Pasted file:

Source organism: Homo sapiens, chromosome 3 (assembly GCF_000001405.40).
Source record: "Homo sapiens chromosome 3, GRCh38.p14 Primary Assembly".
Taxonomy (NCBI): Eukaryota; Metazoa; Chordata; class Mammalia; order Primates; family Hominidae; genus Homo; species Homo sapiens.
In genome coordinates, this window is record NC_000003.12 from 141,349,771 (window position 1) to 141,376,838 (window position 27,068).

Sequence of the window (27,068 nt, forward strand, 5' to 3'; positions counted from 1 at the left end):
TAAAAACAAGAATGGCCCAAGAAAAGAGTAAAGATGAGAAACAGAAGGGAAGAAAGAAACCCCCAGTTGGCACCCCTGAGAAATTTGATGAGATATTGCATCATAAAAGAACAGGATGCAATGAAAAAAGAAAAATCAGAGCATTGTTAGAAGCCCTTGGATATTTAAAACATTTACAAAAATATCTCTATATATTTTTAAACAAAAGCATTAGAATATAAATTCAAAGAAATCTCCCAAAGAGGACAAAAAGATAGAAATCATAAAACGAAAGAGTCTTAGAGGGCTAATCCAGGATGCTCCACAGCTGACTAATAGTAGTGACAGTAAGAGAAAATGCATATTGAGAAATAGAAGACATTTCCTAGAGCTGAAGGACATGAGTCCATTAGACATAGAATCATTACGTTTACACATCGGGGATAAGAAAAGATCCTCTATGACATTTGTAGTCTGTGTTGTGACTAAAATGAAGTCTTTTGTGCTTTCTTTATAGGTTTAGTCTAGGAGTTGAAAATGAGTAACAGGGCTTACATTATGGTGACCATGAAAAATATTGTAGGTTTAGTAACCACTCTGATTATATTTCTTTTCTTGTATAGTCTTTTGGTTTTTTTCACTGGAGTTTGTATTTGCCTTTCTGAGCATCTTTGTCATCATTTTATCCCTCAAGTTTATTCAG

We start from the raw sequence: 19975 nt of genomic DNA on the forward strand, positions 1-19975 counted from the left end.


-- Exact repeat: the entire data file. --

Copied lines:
Source organism: Homo sapiens, chromosome 3 (assembly GCF_000001405.40).
Source record: "Homo sapiens chromosome 3, GRCh38.p14 Primary Assembly".
Taxonomy (NCBI): Eukaryota; Metazoa; Chordata; class Mammalia; order Primates; family Hominidae; genus Homo; species Homo sapiens.
In genome coordinates, this window is record NC_000003.12 from 141,349,771 (window position 1) to 141,376,838 (window position 27,068).

Sequence of the window (27,068 nt, forward strand, 5' to 3'; positions counted from 1 at the left end):
TAAAAACAAGAATGGCCCAAGAAAAGAGTAAAGATGAGAAACAGAAGGGAAGAAAGAAACCCCCAGTTGGCACCCCTGAGAAATTTGATGAGATATTGCATCATAAAAGAACAGGATGCAATGAAAAAAGAAAAATCAGAGCATTGTTAGAAGCCCTTGGATATTTAAAACATTTACAAAAATATCTCTATATATTTTTAAACAAAAGCATTAGAATATAAATTCAAAGAAATCTCCCAAAGAGGACAAAAAGATAGAAATCATAAAACGAAAGAGTCTTAGAGGGCTAATCCAGGATGCTCCACAGCTGACTAATAGTAGTGACAGTAAGAGAAAATGCATATTGAGAAATAGAAGACATTTCCTAGAGCTGAAGGACATGAGTCCATTAGACATAGAATCATTACGTTTACACATCGGGGATAAGAAAAGATCCTCTATGACATTTGTAGTCTGTGTTGTGACTAAAATGAAGTCTTTTGTGCTTTCTTTATAGGTTTAGTCTAGGAGTTGAAAATGAGTAACAGGGCTTACATTATGGTGACCATGAAAAATATTGTAGGTTTAGTAACCACTCTGATTATATTTCTTTTCTTGTATAGTCTTTTGGTTTTTTTCACTGGAGTTTGTATTTGCCTTTCTGAGCATCTTTGTCATCATTTTATCCCTCAAGTTTATTCAG

We start from the raw sequence: 19975 nt of genomic DNA on the forward strand, positions 1-19975 counted from the left end.